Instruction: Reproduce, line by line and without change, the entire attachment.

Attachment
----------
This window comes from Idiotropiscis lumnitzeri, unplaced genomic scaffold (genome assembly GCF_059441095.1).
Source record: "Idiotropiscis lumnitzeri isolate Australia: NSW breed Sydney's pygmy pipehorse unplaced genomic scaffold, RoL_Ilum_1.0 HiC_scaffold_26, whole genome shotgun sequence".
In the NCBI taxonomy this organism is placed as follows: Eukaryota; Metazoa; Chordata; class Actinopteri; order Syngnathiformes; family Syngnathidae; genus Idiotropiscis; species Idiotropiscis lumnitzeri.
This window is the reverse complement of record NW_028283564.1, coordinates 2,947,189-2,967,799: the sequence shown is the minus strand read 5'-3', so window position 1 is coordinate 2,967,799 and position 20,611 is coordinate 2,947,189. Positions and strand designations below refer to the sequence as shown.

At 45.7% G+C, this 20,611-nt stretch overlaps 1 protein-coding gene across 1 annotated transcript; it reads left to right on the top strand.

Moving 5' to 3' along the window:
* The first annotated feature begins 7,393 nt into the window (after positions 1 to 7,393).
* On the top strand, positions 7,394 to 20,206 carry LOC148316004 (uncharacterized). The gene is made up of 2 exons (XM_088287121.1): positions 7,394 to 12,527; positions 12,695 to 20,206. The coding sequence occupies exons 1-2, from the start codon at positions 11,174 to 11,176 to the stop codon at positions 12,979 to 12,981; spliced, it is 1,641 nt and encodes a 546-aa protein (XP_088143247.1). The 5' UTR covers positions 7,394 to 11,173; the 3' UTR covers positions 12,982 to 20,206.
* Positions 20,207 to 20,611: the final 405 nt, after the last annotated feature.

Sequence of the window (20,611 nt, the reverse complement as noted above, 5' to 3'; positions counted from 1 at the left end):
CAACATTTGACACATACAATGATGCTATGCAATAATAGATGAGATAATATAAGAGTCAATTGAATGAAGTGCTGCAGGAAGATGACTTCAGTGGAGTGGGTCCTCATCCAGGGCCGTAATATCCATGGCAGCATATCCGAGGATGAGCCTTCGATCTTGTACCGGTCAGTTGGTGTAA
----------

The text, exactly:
This window comes from Idiotropiscis lumnitzeri, unplaced genomic scaffold (genome assembly GCF_059441095.1).
Source record: "Idiotropiscis lumnitzeri isolate Australia: NSW breed Sydney's pygmy pipehorse unplaced genomic scaffold, RoL_Ilum_1.0 HiC_scaffold_26, whole genome shotgun sequence".
In the NCBI taxonomy this organism is placed as follows: Eukaryota; Metazoa; Chordata; class Actinopteri; order Syngnathiformes; family Syngnathidae; genus Idiotropiscis; species Idiotropiscis lumnitzeri.
This window is the reverse complement of record NW_028283564.1, coordinates 2,947,189-2,967,799: the sequence shown is the minus strand read 5'-3', so window position 1 is coordinate 2,967,799 and position 20,611 is coordinate 2,947,189. Positions and strand designations below refer to the sequence as shown.

At 45.7% G+C, this 20,611-nt stretch overlaps 1 protein-coding gene across 1 annotated transcript; it reads left to right on the top strand.

Moving 5' to 3' along the window:
* The first annotated feature begins 7,393 nt into the window (after positions 1 to 7,393).
* On the top strand, positions 7,394 to 20,206 carry LOC148316004 (uncharacterized). The gene is made up of 2 exons (XM_088287121.1): positions 7,394 to 12,527; positions 12,695 to 20,206. The coding sequence occupies exons 1-2, from the start codon at positions 11,174 to 11,176 to the stop codon at positions 12,979 to 12,981; spliced, it is 1,641 nt and encodes a 546-aa protein (XP_088143247.1). The 5' UTR covers positions 7,394 to 11,173; the 3' UTR covers positions 12,982 to 20,206.
* Positions 20,207 to 20,611: the final 405 nt, after the last annotated feature.

Sequence of the window (20,611 nt, the reverse complement as noted above, 5' to 3'; positions counted from 1 at the left end):
CAACATTTGACACATACAATGATGCTATGCAATAATAGATGAGATAATATAAGAGTCAATTGAATGAAGTGCTGCAGGAAGATGACTTCAGTGGAGTGGGTCCTCATCCAGGGCCGTAATATCCATGGCAGCATATCCGAGGATGAGCCTTCGATCTTGTACCGGTCAGTTGGTGTAA